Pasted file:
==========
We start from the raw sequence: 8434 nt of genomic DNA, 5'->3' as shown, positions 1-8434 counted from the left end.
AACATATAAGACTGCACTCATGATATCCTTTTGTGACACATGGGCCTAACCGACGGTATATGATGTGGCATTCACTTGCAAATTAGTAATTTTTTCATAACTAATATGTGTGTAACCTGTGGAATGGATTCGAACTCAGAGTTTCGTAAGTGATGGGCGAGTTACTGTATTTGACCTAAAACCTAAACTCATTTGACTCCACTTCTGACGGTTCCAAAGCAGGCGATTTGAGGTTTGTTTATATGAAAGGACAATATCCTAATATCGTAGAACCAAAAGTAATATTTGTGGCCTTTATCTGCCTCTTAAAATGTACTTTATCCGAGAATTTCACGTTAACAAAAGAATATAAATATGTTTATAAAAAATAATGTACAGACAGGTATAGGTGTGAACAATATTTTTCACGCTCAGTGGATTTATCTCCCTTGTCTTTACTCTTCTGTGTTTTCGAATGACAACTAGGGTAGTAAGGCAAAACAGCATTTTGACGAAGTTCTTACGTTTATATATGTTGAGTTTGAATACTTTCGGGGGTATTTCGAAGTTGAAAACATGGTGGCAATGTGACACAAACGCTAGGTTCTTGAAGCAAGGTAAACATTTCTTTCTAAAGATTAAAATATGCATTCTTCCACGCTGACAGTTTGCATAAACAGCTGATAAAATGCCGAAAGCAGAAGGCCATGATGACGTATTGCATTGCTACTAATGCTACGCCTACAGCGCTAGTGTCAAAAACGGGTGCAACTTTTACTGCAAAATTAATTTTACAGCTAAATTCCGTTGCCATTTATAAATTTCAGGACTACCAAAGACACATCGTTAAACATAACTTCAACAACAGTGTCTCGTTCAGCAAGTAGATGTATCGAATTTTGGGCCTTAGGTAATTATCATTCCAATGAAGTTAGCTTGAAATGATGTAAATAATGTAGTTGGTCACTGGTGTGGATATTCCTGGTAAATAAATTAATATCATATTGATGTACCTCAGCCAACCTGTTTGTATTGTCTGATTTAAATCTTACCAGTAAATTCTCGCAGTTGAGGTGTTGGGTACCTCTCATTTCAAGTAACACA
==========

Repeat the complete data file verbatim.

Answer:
We start from the raw sequence: 8434 nt of genomic DNA, 5'->3' as shown, positions 1-8434 counted from the left end.
AACATATAAGACTGCACTCATGATATCCTTTTGTGACACATGGGCCTAACCGACGGTATATGATGTGGCATTCACTTGCAAATTAGTAATTTTTTCATAACTAATATGTGTGTAACCTGTGGAATGGATTCGAACTCAGAGTTTCGTAAGTGATGGGCGAGTTACTGTATTTGACCTAAAACCTAAACTCATTTGACTCCACTTCTGACGGTTCCAAAGCAGGCGATTTGAGGTTTGTTTATATGAAAGGACAATATCCTAATATCGTAGAACCAAAAGTAATATTTGTGGCCTTTATCTGCCTCTTAAAATGTACTTTATCCGAGAATTTCACGTTAACAAAAGAATATAAATATGTTTATAAAAAATAATGTACAGACAGGTATAGGTGTGAACAATATTTTTCACGCTCAGTGGATTTATCTCCCTTGTCTTTACTCTTCTGTGTTTTCGAATGACAACTAGGGTAGTAAGGCAAAACAGCATTTTGACGAAGTTCTTACGTTTATATATGTTGAGTTTGAATACTTTCGGGGGTATTTCGAAGTTGAAAACATGGTGGCAATGTGACACAAACGCTAGGTTCTTGAAGCAAGGTAAACATTTCTTTCTAAAGATTAAAATATGCATTCTTCCACGCTGACAGTTTGCATAAACAGCTGATAAAATGCCGAAAGCAGAAGGCCATGATGACGTATTGCATTGCTACTAATGCTACGCCTACAGCGCTAGTGTCAAAAACGGGTGCAACTTTTACTGCAAAATTAATTTTACAGCTAAATTCCGTTGCCATTTATAAATTTCAGGACTACCAAAGACACATCGTTAAACATAACTTCAACAACAGTGTCTCGTTCAGCAAGTAGATGTATCGAATTTTGGGCCTTAGGTAATTATCATTCCAATGAAGTTAGCTTGAAATGATGTAAATAATGTAGTTGGTCACTGGTGTGGATATTCCTGGTAAATAAATTAATATCATATTGATGTACCTCAGCCAACCTGTTTGTATTGTCTGATTTAAATCTTACCAGTAAATTCTCGCAGTTGAGGTGTTGGGTACCTCTCATTTCAAGTAACACA